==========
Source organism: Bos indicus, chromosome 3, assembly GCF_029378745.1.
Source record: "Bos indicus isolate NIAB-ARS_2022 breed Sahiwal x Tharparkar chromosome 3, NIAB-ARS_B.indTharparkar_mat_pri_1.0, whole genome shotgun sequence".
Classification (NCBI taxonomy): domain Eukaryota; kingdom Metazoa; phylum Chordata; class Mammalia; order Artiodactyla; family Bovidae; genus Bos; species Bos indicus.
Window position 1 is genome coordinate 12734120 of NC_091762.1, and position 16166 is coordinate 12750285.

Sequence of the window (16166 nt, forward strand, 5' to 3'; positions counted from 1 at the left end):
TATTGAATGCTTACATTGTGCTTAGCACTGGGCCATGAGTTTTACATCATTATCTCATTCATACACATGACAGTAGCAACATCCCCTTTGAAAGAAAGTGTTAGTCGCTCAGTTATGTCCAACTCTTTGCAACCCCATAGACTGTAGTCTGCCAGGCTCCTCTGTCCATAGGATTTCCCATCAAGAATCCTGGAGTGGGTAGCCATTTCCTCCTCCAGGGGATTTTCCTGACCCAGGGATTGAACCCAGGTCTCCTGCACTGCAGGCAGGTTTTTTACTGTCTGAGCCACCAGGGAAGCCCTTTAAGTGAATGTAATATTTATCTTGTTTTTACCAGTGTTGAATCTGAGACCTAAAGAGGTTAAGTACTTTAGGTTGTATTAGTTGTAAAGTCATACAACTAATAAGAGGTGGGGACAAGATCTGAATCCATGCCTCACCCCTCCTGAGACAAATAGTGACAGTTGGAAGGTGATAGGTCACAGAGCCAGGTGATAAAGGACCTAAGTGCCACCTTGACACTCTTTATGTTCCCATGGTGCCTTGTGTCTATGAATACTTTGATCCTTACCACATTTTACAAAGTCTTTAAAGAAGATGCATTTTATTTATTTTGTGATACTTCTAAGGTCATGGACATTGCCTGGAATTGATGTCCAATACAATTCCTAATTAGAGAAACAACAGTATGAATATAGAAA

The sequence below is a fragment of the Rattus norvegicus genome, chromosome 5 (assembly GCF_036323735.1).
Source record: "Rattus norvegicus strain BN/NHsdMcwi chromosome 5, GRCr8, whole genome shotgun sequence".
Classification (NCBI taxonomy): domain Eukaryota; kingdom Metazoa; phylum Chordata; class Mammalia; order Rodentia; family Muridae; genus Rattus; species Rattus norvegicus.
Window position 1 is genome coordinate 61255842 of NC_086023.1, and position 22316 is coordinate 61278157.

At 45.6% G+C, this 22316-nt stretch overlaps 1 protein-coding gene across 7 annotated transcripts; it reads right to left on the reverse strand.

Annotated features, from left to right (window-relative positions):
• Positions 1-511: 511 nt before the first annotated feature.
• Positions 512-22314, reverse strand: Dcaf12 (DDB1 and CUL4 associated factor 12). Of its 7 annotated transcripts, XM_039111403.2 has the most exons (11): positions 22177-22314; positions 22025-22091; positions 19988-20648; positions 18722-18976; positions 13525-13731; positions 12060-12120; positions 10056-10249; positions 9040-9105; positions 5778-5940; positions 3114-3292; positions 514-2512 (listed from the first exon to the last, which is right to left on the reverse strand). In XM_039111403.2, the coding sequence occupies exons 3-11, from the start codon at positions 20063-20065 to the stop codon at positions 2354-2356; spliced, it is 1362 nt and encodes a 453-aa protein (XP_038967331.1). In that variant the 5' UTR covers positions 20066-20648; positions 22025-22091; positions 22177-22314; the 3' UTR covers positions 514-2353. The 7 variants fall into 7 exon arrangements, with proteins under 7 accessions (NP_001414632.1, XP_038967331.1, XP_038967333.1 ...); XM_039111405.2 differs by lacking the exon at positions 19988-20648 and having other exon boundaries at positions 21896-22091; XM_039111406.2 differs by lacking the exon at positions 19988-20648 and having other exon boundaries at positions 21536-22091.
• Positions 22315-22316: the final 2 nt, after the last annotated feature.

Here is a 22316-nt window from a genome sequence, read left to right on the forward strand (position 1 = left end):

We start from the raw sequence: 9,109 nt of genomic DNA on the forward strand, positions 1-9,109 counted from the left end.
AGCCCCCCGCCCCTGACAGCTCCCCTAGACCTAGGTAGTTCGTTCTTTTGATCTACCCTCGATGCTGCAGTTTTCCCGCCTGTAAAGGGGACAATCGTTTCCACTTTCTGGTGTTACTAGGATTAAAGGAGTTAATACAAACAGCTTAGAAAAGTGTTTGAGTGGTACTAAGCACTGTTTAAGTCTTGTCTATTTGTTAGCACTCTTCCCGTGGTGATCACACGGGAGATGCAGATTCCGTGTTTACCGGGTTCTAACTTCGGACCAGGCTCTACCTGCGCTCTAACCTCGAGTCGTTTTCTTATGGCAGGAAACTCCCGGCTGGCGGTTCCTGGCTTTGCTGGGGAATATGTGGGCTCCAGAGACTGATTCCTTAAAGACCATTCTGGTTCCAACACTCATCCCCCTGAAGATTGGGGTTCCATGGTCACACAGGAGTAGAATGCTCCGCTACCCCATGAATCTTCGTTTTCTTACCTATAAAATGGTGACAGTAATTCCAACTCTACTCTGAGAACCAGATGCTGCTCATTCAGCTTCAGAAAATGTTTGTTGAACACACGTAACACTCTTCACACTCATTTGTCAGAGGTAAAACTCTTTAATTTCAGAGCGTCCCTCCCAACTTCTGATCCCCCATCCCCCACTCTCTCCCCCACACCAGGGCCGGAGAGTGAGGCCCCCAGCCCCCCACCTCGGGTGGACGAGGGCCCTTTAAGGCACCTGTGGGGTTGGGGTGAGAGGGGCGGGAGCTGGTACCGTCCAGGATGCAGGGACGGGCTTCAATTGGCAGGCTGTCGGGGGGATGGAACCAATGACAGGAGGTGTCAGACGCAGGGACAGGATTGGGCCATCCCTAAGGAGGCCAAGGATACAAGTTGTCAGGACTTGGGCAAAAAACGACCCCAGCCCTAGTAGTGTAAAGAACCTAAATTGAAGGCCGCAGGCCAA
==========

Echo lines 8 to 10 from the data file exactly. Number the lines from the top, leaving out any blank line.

Source record: "Rattus norvegicus strain BN/NHsdMcwi chromosome 5, GRCr8, whole genome shotgun sequence".
Classification (NCBI taxonomy): domain Eukaryota; kingdom Metazoa; phylum Chordata; class Mammalia; order Rodentia; family Muridae; genus Rattus; species Rattus norvegicus.
Window position 1 is genome coordinate 61255842 of NC_086023.1, and position 22316 is coordinate 61278157.